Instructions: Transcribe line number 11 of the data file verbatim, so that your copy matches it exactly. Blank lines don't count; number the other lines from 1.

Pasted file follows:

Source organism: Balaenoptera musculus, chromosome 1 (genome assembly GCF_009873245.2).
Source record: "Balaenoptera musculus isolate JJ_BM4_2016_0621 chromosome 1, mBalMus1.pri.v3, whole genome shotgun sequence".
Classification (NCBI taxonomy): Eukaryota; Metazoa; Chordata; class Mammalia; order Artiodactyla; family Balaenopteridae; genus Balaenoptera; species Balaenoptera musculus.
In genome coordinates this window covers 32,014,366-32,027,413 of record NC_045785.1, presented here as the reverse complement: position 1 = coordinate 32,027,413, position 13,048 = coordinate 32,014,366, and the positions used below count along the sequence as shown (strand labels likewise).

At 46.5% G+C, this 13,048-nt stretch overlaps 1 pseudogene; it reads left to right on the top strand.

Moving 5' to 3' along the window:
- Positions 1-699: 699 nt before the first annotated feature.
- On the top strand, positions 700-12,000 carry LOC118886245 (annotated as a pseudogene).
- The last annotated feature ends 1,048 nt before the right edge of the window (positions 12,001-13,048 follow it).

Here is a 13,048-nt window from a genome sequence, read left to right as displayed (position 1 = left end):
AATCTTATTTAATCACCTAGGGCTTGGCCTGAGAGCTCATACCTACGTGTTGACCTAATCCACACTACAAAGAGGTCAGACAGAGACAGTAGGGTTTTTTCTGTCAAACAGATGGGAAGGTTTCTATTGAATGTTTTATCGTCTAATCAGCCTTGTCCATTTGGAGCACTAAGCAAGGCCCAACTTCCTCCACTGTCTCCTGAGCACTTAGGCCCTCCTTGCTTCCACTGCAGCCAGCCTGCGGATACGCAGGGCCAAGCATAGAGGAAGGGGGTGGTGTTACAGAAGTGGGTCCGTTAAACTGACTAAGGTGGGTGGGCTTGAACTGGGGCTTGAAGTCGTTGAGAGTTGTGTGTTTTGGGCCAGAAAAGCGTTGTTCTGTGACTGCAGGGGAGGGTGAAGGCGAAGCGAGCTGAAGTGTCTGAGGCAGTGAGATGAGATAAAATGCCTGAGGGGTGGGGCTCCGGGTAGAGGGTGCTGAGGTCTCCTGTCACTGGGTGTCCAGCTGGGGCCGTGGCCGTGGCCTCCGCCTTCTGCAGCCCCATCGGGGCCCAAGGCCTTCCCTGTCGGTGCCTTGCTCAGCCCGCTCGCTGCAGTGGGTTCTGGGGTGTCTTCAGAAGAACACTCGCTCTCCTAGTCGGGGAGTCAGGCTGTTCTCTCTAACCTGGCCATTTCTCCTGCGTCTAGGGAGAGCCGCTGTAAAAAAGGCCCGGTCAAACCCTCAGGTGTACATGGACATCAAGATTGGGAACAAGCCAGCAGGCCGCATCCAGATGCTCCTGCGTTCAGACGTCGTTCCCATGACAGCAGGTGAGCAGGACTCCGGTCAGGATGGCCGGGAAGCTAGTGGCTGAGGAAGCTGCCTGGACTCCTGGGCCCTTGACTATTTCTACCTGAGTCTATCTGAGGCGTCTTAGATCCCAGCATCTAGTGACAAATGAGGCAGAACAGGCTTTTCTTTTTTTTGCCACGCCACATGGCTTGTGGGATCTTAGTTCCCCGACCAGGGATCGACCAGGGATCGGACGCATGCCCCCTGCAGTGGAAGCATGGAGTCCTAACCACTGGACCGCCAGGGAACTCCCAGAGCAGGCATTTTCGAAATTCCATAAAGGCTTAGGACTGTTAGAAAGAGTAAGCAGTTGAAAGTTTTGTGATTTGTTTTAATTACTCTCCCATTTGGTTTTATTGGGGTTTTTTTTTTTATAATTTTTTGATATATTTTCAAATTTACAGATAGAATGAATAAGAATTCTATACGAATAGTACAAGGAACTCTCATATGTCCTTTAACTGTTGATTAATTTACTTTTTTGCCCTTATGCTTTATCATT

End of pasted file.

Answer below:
AATCTTATTTAATCACCTAGGGCTTGGCCTGAGAGCTCATACCTACGTGTTGACCTAATCCACACTACAAAGAGGTCAGACAGAGACAGTAGGGTTTTTTCTGTCAAACAGATGGGAAGGTTTCTATTGAATGTTTTATCGTCTAATCAGCCTTGTCCATTTGGAGCACTAAGCAAGGCCCAACTTCCTCCACTGTCTCCTGAGCACTTAGGCCCTCCTTGCTTCCACTGCAGCCAGCCTGCGGATACGCAGGGCCAAGCATAGAGGAAGGGGGTGGTGTTACAGAAGTGGGTCCGTTAAACTGACTAAGGTGGGTGGGCTTGAACTGGGGCTTGAAGTCGTTGAGAGTTGTGTGTTTTGGGCCAGAAAAGCGTTGTTCTGTGACTGCAGGGGAGGGTGAAGGCGAAGCGAGCTGAAGTGTCTGAGGCAGTGAGATGAGATAAAATGCCTGAGGGGTGGGGCTCCGGGTAGAGGGTGCTGAGGTCTCCTGTCACTGGGTGTCCAGCTGGGGCCGTGGCCGTGGCCTCCGCCTTCTGCAGCCCCATCGGGGCCCAAGGCCTTCCCTGTCGGTGCCTTGCTCAGCCCGCTCGCTGCAGTGGGTTCTGGGGTGTCTTCAGAAGAACACTCGCTCTCCTAGTCGGGGAGTCAGGCTGTTCTCTCTAACCTGGCCATTTCTCCTGCGTCTAGGGAGAGCCGCTGTAAAAAAGGCCCGGTCAAACCCTCAGGTGTACATGGACATCAAGATTGGGAACAAGCCAGCAGGCCGCATCCAGATGCTCCTGCGTTCAGACGTCGTTCCCATGACAGCAGGTGAGCAGGACTCCGGTCAGGATGGCCGGGAAGCTAGTGGCTGAGGAAGCTGCCTGGACTCCTGGGCCCTTGACTATTTCTACCTGAGTCTATCTGAGGCGTCTTAGATCCCAGCATCTAGTGACAAATGAGGCAGAACAGGCTTTTCTTTTTTTTGCCACGCCACATGGCTTGTGGGATCTTAGTTCCCCGACCAGGGATCGACCAGGGATCGGACGCATGCCCCCTGCAGTGGAAGCATGGAGTCCTAACCACTGGACCGCCAGGGAACTCCCAGAGCAGGCATTTTCGAAATTCCATAAAGGCTTAGGACTGTTAGAAAGAGTAAGCAGTTGAAAGTTTTGTGATTTGTTTTAATTACTCTCCCATTTGGTTTTATTGGGGTTTTTTTTTTTATAATTTTTTGATATATTTTCAAATTTACAGATAGAATGAATAAGAATTCTATACGAATAGTACAAGGAACTCTCATATGTCCTTTAACTGTTGATTAATTTACTTTTTTGCCCTTATGCTTTATCATT